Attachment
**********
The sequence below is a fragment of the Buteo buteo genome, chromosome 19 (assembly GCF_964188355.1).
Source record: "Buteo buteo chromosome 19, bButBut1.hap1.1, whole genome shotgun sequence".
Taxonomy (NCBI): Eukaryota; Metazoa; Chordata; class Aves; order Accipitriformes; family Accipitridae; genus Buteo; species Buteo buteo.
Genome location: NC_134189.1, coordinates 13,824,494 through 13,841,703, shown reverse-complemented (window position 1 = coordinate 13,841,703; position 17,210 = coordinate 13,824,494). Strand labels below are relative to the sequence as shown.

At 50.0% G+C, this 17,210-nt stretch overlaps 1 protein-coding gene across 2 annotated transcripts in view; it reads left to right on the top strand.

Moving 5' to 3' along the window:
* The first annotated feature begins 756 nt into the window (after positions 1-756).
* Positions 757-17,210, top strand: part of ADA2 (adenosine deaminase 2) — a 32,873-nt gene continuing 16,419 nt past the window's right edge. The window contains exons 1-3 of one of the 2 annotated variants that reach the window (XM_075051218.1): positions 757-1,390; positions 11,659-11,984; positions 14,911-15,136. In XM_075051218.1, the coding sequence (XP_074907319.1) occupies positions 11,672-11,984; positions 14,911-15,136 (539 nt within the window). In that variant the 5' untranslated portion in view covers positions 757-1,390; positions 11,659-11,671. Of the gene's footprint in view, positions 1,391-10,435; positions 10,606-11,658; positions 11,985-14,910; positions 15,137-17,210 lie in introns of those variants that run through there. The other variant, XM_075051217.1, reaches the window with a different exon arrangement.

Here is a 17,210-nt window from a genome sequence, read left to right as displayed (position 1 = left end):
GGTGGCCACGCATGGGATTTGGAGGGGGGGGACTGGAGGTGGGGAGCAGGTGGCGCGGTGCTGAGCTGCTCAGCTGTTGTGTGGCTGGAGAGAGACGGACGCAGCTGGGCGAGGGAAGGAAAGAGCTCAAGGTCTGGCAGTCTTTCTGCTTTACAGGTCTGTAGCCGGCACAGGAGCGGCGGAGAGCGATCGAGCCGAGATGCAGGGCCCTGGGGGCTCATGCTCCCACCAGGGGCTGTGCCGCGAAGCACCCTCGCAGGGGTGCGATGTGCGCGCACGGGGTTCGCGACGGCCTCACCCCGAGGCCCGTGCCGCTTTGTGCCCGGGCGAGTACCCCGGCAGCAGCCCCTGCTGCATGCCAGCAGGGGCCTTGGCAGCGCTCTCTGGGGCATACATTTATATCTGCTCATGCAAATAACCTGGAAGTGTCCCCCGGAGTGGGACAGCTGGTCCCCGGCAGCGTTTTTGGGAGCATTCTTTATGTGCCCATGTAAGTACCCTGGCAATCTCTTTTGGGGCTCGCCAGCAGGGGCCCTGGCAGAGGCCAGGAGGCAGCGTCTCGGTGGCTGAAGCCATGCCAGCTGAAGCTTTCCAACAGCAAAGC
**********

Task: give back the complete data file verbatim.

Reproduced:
The sequence below is a fragment of the Buteo buteo genome, chromosome 19 (assembly GCF_964188355.1).
Source record: "Buteo buteo chromosome 19, bButBut1.hap1.1, whole genome shotgun sequence".
Taxonomy (NCBI): Eukaryota; Metazoa; Chordata; class Aves; order Accipitriformes; family Accipitridae; genus Buteo; species Buteo buteo.
Genome location: NC_134189.1, coordinates 13,824,494 through 13,841,703, shown reverse-complemented (window position 1 = coordinate 13,841,703; position 17,210 = coordinate 13,824,494). Strand labels below are relative to the sequence as shown.

At 50.0% G+C, this 17,210-nt stretch overlaps 1 protein-coding gene across 2 annotated transcripts in view; it reads left to right on the top strand.

Moving 5' to 3' along the window:
* The first annotated feature begins 756 nt into the window (after positions 1-756).
* Positions 757-17,210, top strand: part of ADA2 (adenosine deaminase 2) — a 32,873-nt gene continuing 16,419 nt past the window's right edge. The window contains exons 1-3 of one of the 2 annotated variants that reach the window (XM_075051218.1): positions 757-1,390; positions 11,659-11,984; positions 14,911-15,136. In XM_075051218.1, the coding sequence (XP_074907319.1) occupies positions 11,672-11,984; positions 14,911-15,136 (539 nt within the window). In that variant the 5' untranslated portion in view covers positions 757-1,390; positions 11,659-11,671. Of the gene's footprint in view, positions 1,391-10,435; positions 10,606-11,658; positions 11,985-14,910; positions 15,137-17,210 lie in introns of those variants that run through there. The other variant, XM_075051217.1, reaches the window with a different exon arrangement.

Here is a 17,210-nt window from a genome sequence, read left to right as displayed (position 1 = left end):
GGTGGCCACGCATGGGATTTGGAGGGGGGGGACTGGAGGTGGGGAGCAGGTGGCGCGGTGCTGAGCTGCTCAGCTGTTGTGTGGCTGGAGAGAGACGGACGCAGCTGGGCGAGGGAAGGAAAGAGCTCAAGGTCTGGCAGTCTTTCTGCTTTACAGGTCTGTAGCCGGCACAGGAGCGGCGGAGAGCGATCGAGCCGAGATGCAGGGCCCTGGGGGCTCATGCTCCCACCAGGGGCTGTGCCGCGAAGCACCCTCGCAGGGGTGCGATGTGCGCGCACGGGGTTCGCGACGGCCTCACCCCGAGGCCCGTGCCGCTTTGTGCCCGGGCGAGTACCCCGGCAGCAGCCCCTGCTGCATGCCAGCAGGGGCCTTGGCAGCGCTCTCTGGGGCATACATTTATATCTGCTCATGCAAATAACCTGGAAGTGTCCCCCGGAGTGGGACAGCTGGTCCCCGGCAGCGTTTTTGGGAGCATTCTTTATGTGCCCATGTAAGTACCCTGGCAATCTCTTTTGGGGCTCGCCAGCAGGGGCCCTGGCAGAGGCCAGGAGGCAGCGTCTCGGTGGCTGAAGCCATGCCAGCTGAAGCTTTCCAACAGCAAAGC